A large and important album of watercolours reflecting Indian life during the 19th century has sold at the top of Sotheby's auction of Arts of The Islamic World, which was held in London yesterday (April 24).
The album dates to circa 1832-1835, showing costumes, artisans, trades, processions and dignitaries. It sold for £422,500 ($644,443), making a 40.8% increase on estimate.
An East India Company official living in Vellore during the 1830s originally commissioned the album. It provides a fascinating insight into Indian culture during the period and is unusual in both its size and content, with a rare image of the artist and a picture of the patron's home included.
Bringing the second highest bids was a magnificent silk lampas robe and feathered hat, which originates from Central Asia during the 11th-12th century. Selling for £242,500 ($369,888), the garments came from Sogdiana, an ancient civilisation that lay on the main trade route between China, Byzantium and Persia.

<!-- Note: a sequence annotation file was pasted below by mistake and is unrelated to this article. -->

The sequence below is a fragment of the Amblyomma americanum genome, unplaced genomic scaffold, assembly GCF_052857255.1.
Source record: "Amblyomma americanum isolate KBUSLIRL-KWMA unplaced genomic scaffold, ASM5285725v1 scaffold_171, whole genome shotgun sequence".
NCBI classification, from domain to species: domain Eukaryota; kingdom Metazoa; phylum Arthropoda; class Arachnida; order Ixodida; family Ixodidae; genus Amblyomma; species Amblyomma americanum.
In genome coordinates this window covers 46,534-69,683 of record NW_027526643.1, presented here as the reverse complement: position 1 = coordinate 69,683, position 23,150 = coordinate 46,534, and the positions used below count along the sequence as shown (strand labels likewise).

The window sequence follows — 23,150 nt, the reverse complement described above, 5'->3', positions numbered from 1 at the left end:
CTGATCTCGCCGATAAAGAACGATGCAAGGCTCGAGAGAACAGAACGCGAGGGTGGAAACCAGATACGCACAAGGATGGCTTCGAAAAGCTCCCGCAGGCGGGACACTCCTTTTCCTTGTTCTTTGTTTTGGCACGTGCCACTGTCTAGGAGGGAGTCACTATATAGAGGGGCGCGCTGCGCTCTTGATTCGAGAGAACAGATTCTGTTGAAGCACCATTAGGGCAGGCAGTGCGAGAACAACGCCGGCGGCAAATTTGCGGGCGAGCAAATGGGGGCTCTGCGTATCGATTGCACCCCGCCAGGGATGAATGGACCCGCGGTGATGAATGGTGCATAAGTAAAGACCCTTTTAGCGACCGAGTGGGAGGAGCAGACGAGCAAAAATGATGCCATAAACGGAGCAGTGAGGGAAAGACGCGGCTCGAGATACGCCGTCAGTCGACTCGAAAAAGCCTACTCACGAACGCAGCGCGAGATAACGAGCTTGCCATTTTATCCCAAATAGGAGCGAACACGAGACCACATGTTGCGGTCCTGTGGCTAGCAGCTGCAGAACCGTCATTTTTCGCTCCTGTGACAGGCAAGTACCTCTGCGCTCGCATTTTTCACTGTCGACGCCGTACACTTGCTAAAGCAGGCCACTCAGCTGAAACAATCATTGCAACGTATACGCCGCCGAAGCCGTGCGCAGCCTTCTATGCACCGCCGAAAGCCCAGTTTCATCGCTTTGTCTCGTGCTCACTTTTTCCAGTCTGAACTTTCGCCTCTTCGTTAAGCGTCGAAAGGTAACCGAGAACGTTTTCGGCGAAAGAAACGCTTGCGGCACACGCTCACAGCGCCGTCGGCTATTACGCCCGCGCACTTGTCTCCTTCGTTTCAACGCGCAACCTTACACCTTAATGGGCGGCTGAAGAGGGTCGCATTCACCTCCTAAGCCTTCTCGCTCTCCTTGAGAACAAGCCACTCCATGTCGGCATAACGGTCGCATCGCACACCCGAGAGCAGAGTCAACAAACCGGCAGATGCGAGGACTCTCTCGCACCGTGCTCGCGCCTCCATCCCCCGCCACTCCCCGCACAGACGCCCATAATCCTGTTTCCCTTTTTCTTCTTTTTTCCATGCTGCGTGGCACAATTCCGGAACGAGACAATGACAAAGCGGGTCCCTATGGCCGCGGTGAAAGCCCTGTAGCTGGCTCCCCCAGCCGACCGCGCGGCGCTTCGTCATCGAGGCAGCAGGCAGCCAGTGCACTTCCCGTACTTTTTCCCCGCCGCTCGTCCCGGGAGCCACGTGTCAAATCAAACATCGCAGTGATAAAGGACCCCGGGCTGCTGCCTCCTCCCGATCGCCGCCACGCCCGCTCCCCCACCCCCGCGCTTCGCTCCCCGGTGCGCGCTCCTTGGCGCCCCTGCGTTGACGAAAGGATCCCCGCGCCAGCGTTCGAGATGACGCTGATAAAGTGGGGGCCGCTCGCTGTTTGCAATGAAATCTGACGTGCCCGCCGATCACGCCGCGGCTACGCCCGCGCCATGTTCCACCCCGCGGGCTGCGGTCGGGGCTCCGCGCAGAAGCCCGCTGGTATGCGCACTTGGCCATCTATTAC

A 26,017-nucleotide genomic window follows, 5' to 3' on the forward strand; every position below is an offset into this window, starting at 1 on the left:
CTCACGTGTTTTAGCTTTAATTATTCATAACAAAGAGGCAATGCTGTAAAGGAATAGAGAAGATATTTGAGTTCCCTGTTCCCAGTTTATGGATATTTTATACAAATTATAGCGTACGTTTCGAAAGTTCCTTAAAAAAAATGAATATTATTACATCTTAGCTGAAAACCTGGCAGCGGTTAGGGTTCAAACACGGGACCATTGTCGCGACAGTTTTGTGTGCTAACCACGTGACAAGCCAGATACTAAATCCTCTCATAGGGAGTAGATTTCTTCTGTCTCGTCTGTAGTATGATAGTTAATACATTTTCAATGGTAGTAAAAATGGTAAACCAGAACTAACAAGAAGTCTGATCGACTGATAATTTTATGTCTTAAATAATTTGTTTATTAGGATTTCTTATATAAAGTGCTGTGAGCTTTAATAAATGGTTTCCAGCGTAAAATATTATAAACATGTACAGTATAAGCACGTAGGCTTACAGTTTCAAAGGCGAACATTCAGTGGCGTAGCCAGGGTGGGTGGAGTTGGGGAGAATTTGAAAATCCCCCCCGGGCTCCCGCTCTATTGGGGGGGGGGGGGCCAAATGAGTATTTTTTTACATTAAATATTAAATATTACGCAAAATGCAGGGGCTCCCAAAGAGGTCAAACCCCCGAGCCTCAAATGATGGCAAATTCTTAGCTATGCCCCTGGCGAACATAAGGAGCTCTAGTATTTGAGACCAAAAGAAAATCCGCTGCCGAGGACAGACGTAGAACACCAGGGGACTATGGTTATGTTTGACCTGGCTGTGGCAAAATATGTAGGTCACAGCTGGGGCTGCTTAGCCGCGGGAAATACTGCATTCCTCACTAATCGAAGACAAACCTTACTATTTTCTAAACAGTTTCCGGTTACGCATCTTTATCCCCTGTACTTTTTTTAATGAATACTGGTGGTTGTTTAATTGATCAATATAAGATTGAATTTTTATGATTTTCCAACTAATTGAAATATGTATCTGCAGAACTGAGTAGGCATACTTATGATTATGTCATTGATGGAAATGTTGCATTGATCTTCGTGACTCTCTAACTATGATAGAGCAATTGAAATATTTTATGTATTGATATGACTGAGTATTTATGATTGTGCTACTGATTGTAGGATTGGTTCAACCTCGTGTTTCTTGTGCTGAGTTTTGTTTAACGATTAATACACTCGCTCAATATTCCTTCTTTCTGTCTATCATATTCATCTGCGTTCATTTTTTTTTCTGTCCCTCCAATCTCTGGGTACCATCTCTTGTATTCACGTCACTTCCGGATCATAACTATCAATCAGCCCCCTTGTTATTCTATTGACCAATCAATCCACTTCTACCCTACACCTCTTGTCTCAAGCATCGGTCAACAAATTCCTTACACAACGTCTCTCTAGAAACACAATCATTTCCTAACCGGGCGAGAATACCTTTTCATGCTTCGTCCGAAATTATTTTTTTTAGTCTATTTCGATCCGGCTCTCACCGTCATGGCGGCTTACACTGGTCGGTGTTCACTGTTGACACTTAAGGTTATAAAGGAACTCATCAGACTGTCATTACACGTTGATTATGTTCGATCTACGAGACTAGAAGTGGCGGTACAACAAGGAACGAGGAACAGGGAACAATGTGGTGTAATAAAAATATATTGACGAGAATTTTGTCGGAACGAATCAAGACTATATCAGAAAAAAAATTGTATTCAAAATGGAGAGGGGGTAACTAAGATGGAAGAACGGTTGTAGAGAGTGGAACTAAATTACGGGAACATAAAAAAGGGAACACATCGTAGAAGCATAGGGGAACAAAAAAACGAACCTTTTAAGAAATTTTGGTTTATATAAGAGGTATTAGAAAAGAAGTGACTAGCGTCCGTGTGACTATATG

Sharing this price was an intricate model of The Dome of the Rock, one of the most important sites in Islam. Built by the Umayyad caliph Abd al-Malik in AD 691, the dome is found on Temple Mount in the Old City of Jersulam and is a popular place for pilgrimage and worship.
With this being Islamic Art Week for many of the leading auction houses, several high profile sales have already taken place. Bonhams achieved a world record for an Ottoman Iznik bottle on April 23, while Sotheby's sale in Doha achieved the highest ever total for a contemporary art sale in the Middle East.
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